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A Sign of the Times

Categories: Architecture + Interiors, News + Events + Contests

Picture 1

A nickel for architecture is no joke.  It's a thriving business and one that just
might out live the recession.

If you drop by the farmer's market in the Ballard neighborhood of Seattle, you 
can buy juicy red tomatoes, ripe clusters of grapes, and architecture.  In a booth
inspired by Lucy's psychiatry stand from the comic strip, Peanuts, architect John
Morefield dishes out sage advice for five cents.  Morefield can help you decide
where to add a staircase, or sketch out a new roof plan, or suggest the name 
of a drywall contractor.  

After being laid off twice last year, Morefield joined the growing ranks of 
unemployed architects whose jobs were cut because of the economic
downturn.  Rather than change professions, or move to another city to find work, 
Morefield took a more radical turn:  he dropped his prices to a nickel and set up 
shop in a farmer's market.   Business has been booming.  Of course, Morefield is
not designing an entire house for five cents, which he donates to the Ballard 
Food Bank.  He is answering questions in order to create leads. Everyone leaves 
with a business card.

Morefield is busy expanding his operation.  At his web site,
architecture5cents.com you can pay a nickel and receive architectural advice or 
you can join the Architecture 5¢ movement and become a franchisee.  This means you get your own booth, website, license to use the "Architecture 5¢" trademark, a blog, etc, etc.
Morefield says that he wants other architects to get "out on their streets, engaging their
communities." But he is also offering a business strategy for generating new clients.

Is Morefield driving down the value of architecture or is he simply making the 
idea of hiring an architect more accessible? One thing is certain, if the economy 
continues to worsen, we might see other professions set up booths in their local
farmer's market.  Keep your eyes peeled for "Medical Advice 5¢."  
 

4 Comments to "A Sign of the Times"

  1. It seems like he might be pandering to the lowest common denominator? I wonder how this changes people’s expectations of what architects get paid. I’d say ‘yes’

  2. I have mixed feelings about this. I think it’s fantastic that he’s out there engaging his community and has found a novel way of creating leads. The issue however is putting a perceived value on architectural services that is so very low. In my experience, those who get free or low cost architectural advice very rarely have any intention of paying even half of a traditional architectural fee further down the line. One may argue that charging half a traditional fee is warranted in times like these, but I can’t agree with that either. Even for the smallest of small architectural firms, the costs of insurance, registration, supplies, staff, computers and/or drafting equipment, printers etc…it all stacks up very, very quickly. Not to mention that the knowledge of an architectural degree and within the industry itself are worth something too. In fact, knowledge and experience are almost all architects have to separate themselves from other building designers and design/construct companies who will often do the work at a fraction of the cost (and more often than not, a fraction of the quality too).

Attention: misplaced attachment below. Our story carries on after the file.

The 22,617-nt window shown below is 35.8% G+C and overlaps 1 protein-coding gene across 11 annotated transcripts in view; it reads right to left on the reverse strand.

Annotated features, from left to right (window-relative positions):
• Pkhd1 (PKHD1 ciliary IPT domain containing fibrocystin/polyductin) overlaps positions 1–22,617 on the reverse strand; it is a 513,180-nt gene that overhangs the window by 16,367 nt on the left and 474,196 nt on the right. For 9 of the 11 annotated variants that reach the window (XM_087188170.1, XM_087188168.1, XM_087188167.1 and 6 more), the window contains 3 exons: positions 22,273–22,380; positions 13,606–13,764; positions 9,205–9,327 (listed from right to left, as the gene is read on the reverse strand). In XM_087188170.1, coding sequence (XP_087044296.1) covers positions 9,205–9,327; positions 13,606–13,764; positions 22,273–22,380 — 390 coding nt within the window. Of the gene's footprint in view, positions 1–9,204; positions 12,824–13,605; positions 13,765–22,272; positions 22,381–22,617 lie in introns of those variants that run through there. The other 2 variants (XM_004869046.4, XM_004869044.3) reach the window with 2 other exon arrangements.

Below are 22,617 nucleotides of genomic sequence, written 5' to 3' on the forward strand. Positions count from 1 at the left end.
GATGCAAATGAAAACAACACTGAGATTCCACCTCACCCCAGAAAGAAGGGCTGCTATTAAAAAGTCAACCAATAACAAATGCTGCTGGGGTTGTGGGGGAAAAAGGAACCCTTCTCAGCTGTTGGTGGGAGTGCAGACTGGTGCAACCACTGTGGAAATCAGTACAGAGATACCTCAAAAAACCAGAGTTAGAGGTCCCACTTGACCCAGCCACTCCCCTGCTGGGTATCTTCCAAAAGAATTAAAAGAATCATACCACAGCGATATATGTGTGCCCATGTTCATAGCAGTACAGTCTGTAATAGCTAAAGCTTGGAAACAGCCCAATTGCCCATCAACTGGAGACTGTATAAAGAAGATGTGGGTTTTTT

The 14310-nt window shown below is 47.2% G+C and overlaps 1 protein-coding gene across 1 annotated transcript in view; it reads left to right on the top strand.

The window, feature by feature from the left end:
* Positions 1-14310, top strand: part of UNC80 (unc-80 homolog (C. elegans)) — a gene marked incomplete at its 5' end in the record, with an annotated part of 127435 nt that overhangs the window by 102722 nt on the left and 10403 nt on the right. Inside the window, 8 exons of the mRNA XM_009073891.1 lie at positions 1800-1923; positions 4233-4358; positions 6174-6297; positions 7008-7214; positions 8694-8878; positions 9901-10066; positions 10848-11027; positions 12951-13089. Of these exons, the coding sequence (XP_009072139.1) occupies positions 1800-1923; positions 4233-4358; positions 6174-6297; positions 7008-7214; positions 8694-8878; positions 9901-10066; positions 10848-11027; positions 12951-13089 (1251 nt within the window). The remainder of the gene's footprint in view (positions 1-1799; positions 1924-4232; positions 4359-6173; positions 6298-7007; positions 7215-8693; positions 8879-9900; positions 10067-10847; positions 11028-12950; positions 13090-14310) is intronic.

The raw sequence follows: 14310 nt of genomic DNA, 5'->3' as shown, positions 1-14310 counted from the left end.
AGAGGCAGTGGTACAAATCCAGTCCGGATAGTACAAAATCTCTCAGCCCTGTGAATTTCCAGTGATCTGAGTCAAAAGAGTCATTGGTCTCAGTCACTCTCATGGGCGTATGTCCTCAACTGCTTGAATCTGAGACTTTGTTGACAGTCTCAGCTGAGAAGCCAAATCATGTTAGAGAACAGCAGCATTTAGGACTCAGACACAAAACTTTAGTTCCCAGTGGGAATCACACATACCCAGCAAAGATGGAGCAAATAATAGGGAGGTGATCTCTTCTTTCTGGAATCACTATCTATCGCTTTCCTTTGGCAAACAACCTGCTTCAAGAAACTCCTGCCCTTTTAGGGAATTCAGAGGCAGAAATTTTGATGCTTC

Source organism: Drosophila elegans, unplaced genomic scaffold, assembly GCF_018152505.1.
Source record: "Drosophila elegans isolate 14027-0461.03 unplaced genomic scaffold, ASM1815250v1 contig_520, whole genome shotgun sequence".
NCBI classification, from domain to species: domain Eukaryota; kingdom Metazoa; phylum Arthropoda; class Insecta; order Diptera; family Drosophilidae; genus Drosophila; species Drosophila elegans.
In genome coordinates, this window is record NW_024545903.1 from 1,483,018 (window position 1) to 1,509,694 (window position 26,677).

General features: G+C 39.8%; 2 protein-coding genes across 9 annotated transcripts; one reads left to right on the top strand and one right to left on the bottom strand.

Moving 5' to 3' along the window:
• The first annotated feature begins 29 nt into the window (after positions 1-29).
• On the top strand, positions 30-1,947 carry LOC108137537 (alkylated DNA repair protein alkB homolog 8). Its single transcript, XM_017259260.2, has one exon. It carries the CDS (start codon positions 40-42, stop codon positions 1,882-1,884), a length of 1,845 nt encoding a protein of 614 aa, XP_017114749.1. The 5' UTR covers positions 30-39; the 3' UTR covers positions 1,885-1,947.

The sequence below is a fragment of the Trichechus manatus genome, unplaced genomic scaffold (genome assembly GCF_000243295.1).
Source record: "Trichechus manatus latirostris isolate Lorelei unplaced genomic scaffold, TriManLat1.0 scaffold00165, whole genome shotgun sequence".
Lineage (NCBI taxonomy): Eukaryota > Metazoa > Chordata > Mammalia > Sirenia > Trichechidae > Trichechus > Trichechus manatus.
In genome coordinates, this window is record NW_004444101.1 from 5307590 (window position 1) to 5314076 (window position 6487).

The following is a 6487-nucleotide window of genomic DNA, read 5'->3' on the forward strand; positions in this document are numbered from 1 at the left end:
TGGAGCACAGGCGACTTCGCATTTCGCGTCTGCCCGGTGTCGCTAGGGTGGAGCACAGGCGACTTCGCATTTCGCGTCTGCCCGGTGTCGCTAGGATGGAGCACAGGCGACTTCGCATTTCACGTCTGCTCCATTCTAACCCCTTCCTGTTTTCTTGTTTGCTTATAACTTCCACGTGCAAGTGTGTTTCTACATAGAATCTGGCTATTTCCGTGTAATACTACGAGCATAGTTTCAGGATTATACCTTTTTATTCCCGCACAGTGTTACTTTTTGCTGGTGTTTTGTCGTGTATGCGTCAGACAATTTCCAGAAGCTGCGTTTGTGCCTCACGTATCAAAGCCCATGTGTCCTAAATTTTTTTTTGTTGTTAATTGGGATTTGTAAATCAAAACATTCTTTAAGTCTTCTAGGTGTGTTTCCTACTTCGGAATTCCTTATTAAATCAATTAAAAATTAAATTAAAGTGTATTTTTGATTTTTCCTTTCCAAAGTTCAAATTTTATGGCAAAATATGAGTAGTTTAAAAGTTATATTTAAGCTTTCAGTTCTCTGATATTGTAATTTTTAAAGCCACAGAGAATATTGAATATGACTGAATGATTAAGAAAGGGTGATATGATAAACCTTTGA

I worked for an architectural firm for over 4 years that provided low cost advice services, and in that time, out of the hundreds and hundreds of clients, only 2 turned into projects. Both ran at a loss. It was little to do with the quality of the work of the firm, and more to do with the clients attitude that it was just a case of “drawing it up”, how hard could it be? One client changed the entire brief of her scheme over 50 times (I kid you not, we exhausted the alphabet), and still didn’t understand why we couldn’t alter the scheme overnight.
    To promote these low cost advice services, we even went to a building exhibition and set up our own stall. I lost count of how many times I heard people say “An architect? What do they do?”, and let’s not mention how many times I was abused for being “too expensive” before I’d even said a word. To drop our perceived worth to the other end of the spectrum does no favors to any of us, in hard times or in good.

  3. I agree with Dominique, that architects are the least compensated of all the ‘professions’ and are often their own worst enemy by accepting low fees. I applaud Morefeild for his ingenuity and guts for getting out there to drum up work, but pandering to low fees is killing the profession.

  4. There was a lawyer that gave legal advice in the early nineties somewhere in the San Fernando Valley (Los Angeles), at a hot dog stand on Monday nights..The line was a round the corner..Don’t know if he is still doing it..I caught an interview on the news once, and he said that he did it to create leads (with a precise limitations), and for his part–do good for the community..
    I disagree that this is pandering or ruining the image of the profession, on the contrary, I have even more respect for architects because of Mr. Morefield..

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